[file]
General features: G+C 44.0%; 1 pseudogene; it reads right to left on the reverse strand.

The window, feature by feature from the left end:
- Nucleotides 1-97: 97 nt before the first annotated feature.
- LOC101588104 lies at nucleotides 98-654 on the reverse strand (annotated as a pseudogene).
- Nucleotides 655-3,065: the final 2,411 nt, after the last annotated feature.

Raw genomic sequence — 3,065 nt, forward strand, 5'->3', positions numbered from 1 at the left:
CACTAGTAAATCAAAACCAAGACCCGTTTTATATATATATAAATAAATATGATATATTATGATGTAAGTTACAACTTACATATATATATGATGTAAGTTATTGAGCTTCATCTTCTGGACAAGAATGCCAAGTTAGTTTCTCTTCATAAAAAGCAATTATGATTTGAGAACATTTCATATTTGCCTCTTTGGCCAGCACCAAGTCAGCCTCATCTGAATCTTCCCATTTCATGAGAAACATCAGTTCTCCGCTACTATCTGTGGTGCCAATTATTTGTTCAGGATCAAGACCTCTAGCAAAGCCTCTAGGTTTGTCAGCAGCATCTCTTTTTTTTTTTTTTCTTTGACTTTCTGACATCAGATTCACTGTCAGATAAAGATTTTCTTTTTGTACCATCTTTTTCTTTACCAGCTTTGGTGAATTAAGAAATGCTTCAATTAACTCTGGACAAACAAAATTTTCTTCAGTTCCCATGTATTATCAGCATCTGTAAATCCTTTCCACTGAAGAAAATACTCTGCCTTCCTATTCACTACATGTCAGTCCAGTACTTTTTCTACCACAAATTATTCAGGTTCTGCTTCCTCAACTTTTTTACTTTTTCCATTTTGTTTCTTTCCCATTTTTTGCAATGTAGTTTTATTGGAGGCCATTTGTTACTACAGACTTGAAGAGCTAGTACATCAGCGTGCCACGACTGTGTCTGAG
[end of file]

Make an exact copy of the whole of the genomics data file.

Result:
General features: G+C 44.0%; 1 pseudogene; it reads right to left on the reverse strand.

The window, feature by feature from the left end:
- Nucleotides 1-97: 97 nt before the first annotated feature.
- LOC101588104 lies at nucleotides 98-654 on the reverse strand (annotated as a pseudogene).
- Nucleotides 655-3,065: the final 2,411 nt, after the last annotated feature.

Raw genomic sequence — 3,065 nt, forward strand, 5'->3', positions numbered from 1 at the left:
CACTAGTAAATCAAAACCAAGACCCGTTTTATATATATATAAATAAATATGATATATTATGATGTAAGTTACAACTTACATATATATATGATGTAAGTTATTGAGCTTCATCTTCTGGACAAGAATGCCAAGTTAGTTTCTCTTCATAAAAAGCAATTATGATTTGAGAACATTTCATATTTGCCTCTTTGGCCAGCACCAAGTCAGCCTCATCTGAATCTTCCCATTTCATGAGAAACATCAGTTCTCCGCTACTATCTGTGGTGCCAATTATTTGTTCAGGATCAAGACCTCTAGCAAAGCCTCTAGGTTTGTCAGCAGCATCTCTTTTTTTTTTTTTTCTTTGACTTTCTGACATCAGATTCACTGTCAGATAAAGATTTTCTTTTTGTACCATCTTTTTCTTTACCAGCTTTGGTGAATTAAGAAATGCTTCAATTAACTCTGGACAAACAAAATTTTCTTCAGTTCCCATGTATTATCAGCATCTGTAAATCCTTTCCACTGAAGAAAATACTCTGCCTTCCTATTCACTACATGTCAGTCCAGTACTTTTTCTACCACAAATTATTCAGGTTCTGCTTCCTCAACTTTTTTACTTTTTCCATTTTGTTTCTTTCCCATTTTTTGCAATGTAGTTTTATTGGAGGCCATTTGTTACTACAGACTTGAAGAGCTAGTACATCAGCGTGCCACGACTGTGTCTGAG